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Nakba demonstration held in Aneen village

15 May 2009

Jenin residents demonstrate against the Apartheid Wall

Jenin residents demonstrate against the Apartheid Wall

In commemoration of the 61st year of al Nakba, residents from all over the Jenin area went to Aneen to demonstrate against the Apartheid Wall built on Palestinian land. About 300 woman, children, and men marched together in a peaceful protest towards a gate in the Wall, chanting in Arabic and English.

When the crowd reached the gate, the chanting increased and people fixed posters and Palestinian flags on the razor wire. Several speeches were held at the scene; amongst the speakers was the founder of the Democratic Front for the Liberation of Palestine. The non-violent demonstration went on for an hour. Then everyone walked back to the village without incident. Three military jeeps were parked by the gate even before the demonstration had started, and about a dozen soldiers were standing on the other side of the gate with their weapons pointed at the crowd initially.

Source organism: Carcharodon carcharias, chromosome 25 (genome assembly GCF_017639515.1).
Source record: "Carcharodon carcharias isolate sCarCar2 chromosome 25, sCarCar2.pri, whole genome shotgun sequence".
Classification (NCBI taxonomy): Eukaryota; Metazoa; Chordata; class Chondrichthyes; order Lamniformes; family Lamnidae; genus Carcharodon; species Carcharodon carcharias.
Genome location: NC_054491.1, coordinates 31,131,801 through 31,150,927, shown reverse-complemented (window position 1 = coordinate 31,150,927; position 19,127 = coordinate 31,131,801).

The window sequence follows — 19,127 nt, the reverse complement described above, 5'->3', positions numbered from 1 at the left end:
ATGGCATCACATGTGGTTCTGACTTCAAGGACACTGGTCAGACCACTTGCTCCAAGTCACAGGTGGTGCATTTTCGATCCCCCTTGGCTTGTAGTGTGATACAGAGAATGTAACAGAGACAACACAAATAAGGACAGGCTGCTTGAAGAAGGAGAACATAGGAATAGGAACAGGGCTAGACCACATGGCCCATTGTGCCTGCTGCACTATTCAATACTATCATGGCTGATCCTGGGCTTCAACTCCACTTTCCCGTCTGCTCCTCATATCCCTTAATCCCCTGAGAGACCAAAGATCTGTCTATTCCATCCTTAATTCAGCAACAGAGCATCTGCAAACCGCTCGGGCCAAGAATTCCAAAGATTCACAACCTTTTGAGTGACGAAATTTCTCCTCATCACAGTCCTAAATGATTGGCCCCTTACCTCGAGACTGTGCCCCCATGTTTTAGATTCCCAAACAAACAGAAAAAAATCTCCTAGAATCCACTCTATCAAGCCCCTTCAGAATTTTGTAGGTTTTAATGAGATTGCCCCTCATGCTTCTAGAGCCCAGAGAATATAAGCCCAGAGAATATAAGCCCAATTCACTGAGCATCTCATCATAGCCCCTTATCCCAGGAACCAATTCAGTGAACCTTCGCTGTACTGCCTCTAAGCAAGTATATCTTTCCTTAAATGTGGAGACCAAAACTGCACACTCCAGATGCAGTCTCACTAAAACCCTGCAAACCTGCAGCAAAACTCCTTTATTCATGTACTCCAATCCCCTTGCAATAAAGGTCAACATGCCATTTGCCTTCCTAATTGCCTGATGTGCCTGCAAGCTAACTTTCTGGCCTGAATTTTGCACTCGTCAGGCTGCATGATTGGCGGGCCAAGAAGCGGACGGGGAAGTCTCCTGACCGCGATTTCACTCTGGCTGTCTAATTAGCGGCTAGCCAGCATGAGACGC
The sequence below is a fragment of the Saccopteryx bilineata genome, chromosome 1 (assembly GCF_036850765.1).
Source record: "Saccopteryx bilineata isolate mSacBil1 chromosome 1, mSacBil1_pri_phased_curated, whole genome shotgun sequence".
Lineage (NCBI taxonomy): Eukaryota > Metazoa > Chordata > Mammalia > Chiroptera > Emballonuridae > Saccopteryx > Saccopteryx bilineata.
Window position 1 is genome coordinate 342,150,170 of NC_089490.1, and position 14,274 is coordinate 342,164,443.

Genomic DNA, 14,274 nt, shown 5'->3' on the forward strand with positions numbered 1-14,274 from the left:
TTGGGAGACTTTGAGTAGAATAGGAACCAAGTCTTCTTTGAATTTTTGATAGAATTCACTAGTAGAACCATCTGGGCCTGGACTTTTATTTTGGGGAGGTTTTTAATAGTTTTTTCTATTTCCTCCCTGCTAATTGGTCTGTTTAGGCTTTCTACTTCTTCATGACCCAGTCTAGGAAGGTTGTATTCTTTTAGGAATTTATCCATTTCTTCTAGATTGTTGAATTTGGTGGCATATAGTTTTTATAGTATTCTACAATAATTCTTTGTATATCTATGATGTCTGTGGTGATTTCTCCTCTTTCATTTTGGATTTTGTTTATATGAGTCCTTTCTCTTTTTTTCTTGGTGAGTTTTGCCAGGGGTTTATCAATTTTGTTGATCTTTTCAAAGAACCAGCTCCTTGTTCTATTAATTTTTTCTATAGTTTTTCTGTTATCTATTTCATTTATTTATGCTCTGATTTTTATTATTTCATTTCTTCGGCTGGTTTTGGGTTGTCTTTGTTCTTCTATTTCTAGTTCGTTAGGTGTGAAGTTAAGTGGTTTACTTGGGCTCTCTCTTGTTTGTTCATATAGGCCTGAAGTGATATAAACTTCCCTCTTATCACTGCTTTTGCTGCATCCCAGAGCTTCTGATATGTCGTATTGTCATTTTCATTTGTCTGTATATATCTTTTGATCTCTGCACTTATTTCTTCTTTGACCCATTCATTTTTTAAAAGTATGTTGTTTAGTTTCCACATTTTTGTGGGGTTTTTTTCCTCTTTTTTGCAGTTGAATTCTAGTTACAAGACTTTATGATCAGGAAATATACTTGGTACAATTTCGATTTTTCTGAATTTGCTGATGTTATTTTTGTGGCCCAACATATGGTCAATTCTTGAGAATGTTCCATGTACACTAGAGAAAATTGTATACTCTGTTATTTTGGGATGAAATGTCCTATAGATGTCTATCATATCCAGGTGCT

Aneen is a village northwest of Jenin, with a population of 12,000 inhabitants. The Wall was built on Palestinian land in 2002 during the massacre at the Jenin refugee camp.

11,000 dunums of Aneen’s land were appropriated for construction of the Apartheid Wall Wall. Even more land is unreachable for the farmers, because it is situated on the other side of the wall. The Palestinians need permits to enter the gate to go to their land.

For the olive harvest last year, 1,600 farmers received permits. This year, only 30 farmers where granted a permit to go to their land, mainly elderly and often sick farmers who are not able to work their land themselves. Last year, two of the permits that were handed out to the villagers were in the name of individuals who had already died more than two years ago.

Even those who receive a permit are not sure that they will be able to pass the gate. The people who want to pass have to stand in line from 4 o clock in the morning to have a chance of passing since the gate is only open until 7 am. After that, they are closed until the afternoon.

The Israeli army only lets one person at a time pass the gate. There are four doors to be passed, the third door has electrical sensors so it alerts the Army if someone tries to pass the gate unattended.